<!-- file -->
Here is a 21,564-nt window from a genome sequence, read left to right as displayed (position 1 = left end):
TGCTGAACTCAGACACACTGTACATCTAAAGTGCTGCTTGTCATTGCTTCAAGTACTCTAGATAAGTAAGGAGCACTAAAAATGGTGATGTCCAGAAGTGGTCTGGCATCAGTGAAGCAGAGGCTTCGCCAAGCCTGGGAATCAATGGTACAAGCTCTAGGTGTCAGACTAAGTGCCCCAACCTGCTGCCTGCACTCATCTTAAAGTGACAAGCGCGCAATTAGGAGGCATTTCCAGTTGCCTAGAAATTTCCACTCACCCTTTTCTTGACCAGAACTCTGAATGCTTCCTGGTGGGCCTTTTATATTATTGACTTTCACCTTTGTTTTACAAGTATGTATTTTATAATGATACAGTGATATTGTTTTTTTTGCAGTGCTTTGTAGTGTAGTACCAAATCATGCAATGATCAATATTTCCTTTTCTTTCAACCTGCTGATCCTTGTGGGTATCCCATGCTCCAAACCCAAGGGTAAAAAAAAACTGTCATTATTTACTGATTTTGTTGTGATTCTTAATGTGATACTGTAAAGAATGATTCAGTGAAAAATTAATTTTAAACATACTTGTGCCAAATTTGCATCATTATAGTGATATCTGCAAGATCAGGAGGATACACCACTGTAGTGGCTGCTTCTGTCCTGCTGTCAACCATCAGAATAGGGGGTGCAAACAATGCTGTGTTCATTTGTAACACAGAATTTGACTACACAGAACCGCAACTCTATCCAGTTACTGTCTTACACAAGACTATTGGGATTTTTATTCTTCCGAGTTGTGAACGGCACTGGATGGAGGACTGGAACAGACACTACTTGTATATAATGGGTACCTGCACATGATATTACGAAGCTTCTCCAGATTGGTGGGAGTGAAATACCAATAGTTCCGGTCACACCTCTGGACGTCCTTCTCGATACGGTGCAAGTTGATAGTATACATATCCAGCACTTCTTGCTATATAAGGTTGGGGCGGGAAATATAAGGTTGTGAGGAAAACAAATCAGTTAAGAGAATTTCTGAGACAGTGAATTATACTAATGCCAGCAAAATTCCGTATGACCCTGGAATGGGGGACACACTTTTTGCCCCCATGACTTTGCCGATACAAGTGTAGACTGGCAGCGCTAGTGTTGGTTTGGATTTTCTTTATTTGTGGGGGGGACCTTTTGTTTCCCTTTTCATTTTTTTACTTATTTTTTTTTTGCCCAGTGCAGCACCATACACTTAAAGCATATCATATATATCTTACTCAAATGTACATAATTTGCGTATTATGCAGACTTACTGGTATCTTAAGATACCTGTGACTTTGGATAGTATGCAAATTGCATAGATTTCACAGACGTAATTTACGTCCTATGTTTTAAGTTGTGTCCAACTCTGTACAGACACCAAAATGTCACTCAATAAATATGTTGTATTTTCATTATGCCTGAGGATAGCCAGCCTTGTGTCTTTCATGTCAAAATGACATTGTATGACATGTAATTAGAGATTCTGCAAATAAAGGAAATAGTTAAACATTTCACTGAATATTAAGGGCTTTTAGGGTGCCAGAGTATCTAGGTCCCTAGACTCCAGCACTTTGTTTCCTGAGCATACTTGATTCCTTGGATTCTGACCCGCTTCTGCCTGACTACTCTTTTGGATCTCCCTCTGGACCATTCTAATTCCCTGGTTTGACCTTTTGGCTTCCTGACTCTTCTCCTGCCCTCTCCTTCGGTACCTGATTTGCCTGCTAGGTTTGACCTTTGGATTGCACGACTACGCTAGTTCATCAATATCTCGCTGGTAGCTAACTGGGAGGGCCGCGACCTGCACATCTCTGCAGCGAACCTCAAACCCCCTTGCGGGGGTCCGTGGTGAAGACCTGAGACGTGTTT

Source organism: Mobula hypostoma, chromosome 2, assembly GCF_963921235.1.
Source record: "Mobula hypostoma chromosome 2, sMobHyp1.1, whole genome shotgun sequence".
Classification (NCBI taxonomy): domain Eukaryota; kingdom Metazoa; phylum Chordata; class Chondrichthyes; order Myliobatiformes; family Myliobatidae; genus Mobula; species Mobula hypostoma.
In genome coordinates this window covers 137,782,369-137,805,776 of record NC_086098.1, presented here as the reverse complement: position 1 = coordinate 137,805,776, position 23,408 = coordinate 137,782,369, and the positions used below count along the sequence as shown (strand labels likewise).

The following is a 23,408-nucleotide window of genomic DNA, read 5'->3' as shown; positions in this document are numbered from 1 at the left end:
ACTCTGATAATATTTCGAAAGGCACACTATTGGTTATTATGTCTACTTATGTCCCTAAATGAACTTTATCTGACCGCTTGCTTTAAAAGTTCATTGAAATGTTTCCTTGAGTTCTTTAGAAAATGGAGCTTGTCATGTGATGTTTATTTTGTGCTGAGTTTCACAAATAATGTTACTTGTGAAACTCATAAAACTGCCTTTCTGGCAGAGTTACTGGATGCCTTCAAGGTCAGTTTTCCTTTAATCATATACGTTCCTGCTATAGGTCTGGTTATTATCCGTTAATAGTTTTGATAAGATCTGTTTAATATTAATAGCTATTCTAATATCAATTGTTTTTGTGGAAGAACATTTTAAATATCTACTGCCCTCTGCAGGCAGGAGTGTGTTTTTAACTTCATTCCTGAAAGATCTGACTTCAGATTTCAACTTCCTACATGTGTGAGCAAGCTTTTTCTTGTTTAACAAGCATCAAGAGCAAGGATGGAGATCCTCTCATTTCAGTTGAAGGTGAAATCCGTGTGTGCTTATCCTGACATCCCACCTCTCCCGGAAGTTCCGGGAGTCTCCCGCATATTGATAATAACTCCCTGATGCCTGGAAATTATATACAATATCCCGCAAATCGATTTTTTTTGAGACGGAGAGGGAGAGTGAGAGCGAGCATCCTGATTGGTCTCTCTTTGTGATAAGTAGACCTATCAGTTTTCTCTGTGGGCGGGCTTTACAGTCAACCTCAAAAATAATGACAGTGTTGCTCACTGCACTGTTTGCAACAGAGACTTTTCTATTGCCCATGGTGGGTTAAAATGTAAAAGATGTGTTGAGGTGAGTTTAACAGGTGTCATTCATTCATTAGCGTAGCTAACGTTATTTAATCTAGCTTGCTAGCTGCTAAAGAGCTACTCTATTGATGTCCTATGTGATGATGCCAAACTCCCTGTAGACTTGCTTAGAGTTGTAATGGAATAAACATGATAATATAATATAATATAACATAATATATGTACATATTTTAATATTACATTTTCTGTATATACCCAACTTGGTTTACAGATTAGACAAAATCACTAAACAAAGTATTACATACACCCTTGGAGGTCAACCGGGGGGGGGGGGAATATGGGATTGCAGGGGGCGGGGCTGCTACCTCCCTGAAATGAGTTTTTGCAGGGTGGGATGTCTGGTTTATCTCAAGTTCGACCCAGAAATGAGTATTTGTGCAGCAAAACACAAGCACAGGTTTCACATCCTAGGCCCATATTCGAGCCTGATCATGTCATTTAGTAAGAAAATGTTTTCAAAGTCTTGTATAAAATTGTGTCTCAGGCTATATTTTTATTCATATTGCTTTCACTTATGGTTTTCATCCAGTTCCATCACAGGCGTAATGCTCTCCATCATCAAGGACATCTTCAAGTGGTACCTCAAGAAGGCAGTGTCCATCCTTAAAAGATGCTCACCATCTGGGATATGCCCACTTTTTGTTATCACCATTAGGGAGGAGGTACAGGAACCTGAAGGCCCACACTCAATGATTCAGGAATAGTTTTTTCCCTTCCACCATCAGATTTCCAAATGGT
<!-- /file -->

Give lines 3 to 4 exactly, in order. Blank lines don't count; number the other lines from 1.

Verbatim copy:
Source organism: Mobula hypostoma, chromosome 2, assembly GCF_963921235.1.
Source record: "Mobula hypostoma chromosome 2, sMobHyp1.1, whole genome shotgun sequence".